Vasileios Marinis: how to read a church
Growing up in Greece, Vasileios Marinis encountered world-famous religious images on the walls of a thousand-year-old monastery not far from home.
The still-active monastery, called Hosios Loukas, is an acclaimed example of Middle Byzantine architecture. As a youth, Marinis learned to behold the building’s artful objects—mosaics, murals, icons—not as museum pieces frozen in time but as windows on eternity, declarations of faith that enlisted color, paint, fabric, wood and stone. These taught him to look, to see. Dreams of becoming an art historian—a byzantinist—were born.
“It was an astounding building,” recalls Marinis, assistant professor of Christian art and architecture at Yale Divinity School and Yale Institute of Sacred Music.
“What interested me was the church as a living space. Here was an 11th-century building still being used today and altered over time, according to need. I realized all these images on the wall meant something and I wanted to figure out what it was.”
Marinis tries to convey that sense of discovery to YDS students in courses that survey Christian art and architecture from the early church to the Renaissance to contemporary times.
His classes often include field trips down the street to the Yale Art Gallery or Beinecke Library, or farther afield by train to New York’s Metropolitan Museum of Art or St. Patrick’s Cathedral.
“I want students to see, first of all—open their eyes, so to speak,” he explains. “I ask them to think about how architecture influences us consciously or unconsciously. I hope they’ll learn to ‘read’ a work of art or architecture—that is, read the messages being conveyed by the art, while also grasping the social or political circumstances that helped produce them.”
It’s important to notice that churches inevitably have an “afterlife,” he says—an evolving function in the life of a congregation that might depart from the original intention of the builder or patron decades or centuries before.
“Churches are living spaces, social constructs,” he argues. “Factors change. Spaces are altered. Functions are added or abandoned.”
Marinis’ upcoming new book, Architecture and Ritual in the Churches of Constantinople (Cambridge University Press, 2014) makes this point, focusing on Byzantine churches of the 9th to 15th centuries. He examines how church spaces are modified according to the changing needs of believers and their rituals. In this sense, a church is never finished.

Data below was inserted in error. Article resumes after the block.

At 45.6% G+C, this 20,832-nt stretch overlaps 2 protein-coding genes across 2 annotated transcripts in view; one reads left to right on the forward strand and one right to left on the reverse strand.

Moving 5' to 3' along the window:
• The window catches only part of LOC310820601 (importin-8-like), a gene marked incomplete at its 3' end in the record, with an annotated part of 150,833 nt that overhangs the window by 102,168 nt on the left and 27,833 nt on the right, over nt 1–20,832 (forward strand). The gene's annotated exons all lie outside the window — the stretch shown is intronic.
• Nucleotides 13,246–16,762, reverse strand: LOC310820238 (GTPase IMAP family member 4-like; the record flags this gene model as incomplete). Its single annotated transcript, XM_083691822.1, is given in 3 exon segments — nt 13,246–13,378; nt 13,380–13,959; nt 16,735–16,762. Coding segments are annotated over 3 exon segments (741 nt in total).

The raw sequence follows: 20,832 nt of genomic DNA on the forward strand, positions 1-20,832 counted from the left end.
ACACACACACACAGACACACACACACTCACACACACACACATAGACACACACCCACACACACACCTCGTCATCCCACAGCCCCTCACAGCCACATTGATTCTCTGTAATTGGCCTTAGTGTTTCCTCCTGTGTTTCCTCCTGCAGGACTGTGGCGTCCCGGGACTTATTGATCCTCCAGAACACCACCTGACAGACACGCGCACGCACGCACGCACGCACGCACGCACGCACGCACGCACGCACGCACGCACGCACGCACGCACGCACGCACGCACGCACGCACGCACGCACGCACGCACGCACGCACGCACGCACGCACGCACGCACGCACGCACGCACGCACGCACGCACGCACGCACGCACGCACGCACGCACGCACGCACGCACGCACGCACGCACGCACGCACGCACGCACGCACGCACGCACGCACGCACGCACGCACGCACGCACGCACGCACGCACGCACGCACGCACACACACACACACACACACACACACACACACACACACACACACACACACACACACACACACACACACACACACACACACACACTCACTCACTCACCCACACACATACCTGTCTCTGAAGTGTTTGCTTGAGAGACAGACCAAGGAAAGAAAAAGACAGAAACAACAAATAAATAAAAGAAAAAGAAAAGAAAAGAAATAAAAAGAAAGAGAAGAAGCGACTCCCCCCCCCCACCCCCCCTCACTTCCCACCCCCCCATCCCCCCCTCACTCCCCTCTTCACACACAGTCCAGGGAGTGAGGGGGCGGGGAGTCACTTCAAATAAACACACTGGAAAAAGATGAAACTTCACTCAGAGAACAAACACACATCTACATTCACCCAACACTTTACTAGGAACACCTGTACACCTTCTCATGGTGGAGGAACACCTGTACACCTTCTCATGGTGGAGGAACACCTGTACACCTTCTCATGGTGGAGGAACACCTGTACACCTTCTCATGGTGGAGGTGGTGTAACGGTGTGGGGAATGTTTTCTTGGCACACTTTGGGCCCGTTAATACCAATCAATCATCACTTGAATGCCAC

Some resist this idea, insisting that a church liturgical space should be preserved the way it was when the last brick was originally laid. Marinis believes such an instinct is misguided if it stifles creativity and ignores present spiritual needs. An ancient debate over tradition and innovation never resolves: What message do we want to communicate in worship and ritual? What are our needs today? How to stay true to the faith?
As he tells students, every building makes a statement.
“A church is a place to glorify God and, as such, people want to make a statement about that,” he says.
“Often the architecture makes a political or social statement about power and prestige as well.” Thus “visual competition” between churches can drive design—who has the tallest spire, the largest sanctuary, the most brilliant stained glass.
But so can the experience of material success, social justice theology, or interfaith solidarity following a national trauma.
In the 1960s, some Greek Orthodox church designs in America were influenced by modernism, a sign of rising prosperity in the Orthodox community, a willingness to embrace new styles beyond tradition, he says.
“It was a way of visualizing success.”
Marinis has seen the dynamic of need and creativity up close. He was on the selection committee for the new design of St. Nicholas Greek Orthodox Church in Lower Manhattan. The previous building was destroyed by the 9/11 collapse of the World Trade Center towers. The new design, created by Spanish architect Santiago Calatrava, will hearken back to important Byzantine prototypes. Keeping an ecumenical spirit, it will include a nondenominational bereavement center.
“It’s an exciting design,” Marinis says. “I felt it was the best submission.”
Marinis has a B.A. from the University of Athens and a D.E.A. from the University of Paris. Before he finished his Ph.D. in art history at the University of Illinois, he decided to pursue another degree as well—an M.A.R. at YDS in order to go deeper into the history of liturgy. He studied with Bryan Spinks, the Bishop F. Percy Goddard Professor of Liturgical Studies and Pastoral Theology.
Living now in New England with its heritage of iconoclastic Protestant architecture, Marinis acknowledges the dramatic differences with his own Greek Orthodox tradition, the Orthodox practice of veneration of icons.
“Icons are considered windows onto another reality. They are venerated, not worshiped. They can serve as a focus of prayer. The veneration is transferred to a prototype, whether of Jesus or the Virgin or a saint. The icon is something tactile, engaging, tangible in a worship setting.”
Churches that embrace icons—and those that don’t—are all making legitimate theological statements about what they believe and practice, he says. They are living spaces.
“Whether it’s a house church or a cathedral, each church should try to make decisions that meet the real needs of its congregation,” he says.